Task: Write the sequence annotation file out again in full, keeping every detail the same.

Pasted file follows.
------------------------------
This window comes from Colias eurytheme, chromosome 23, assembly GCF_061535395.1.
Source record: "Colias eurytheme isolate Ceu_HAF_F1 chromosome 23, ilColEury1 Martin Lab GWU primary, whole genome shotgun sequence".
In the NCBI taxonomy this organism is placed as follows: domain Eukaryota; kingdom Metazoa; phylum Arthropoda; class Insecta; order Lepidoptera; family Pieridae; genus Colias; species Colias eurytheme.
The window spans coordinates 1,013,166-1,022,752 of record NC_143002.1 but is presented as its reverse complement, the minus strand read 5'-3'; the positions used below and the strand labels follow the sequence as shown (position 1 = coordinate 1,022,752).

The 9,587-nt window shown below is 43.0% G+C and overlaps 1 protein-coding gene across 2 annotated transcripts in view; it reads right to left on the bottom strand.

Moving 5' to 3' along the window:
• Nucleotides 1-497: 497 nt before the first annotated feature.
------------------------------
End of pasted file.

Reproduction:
This window comes from Colias eurytheme, chromosome 23, assembly GCF_061535395.1.
Source record: "Colias eurytheme isolate Ceu_HAF_F1 chromosome 23, ilColEury1 Martin Lab GWU primary, whole genome shotgun sequence".
In the NCBI taxonomy this organism is placed as follows: domain Eukaryota; kingdom Metazoa; phylum Arthropoda; class Insecta; order Lepidoptera; family Pieridae; genus Colias; species Colias eurytheme.
The window spans coordinates 1,013,166-1,022,752 of record NC_143002.1 but is presented as its reverse complement, the minus strand read 5'-3'; the positions used below and the strand labels follow the sequence as shown (position 1 = coordinate 1,022,752).

The 9,587-nt window shown below is 43.0% G+C and overlaps 1 protein-coding gene across 2 annotated transcripts in view; it reads right to left on the bottom strand.

Moving 5' to 3' along the window:
• Nucleotides 1-497: 497 nt before the first annotated feature.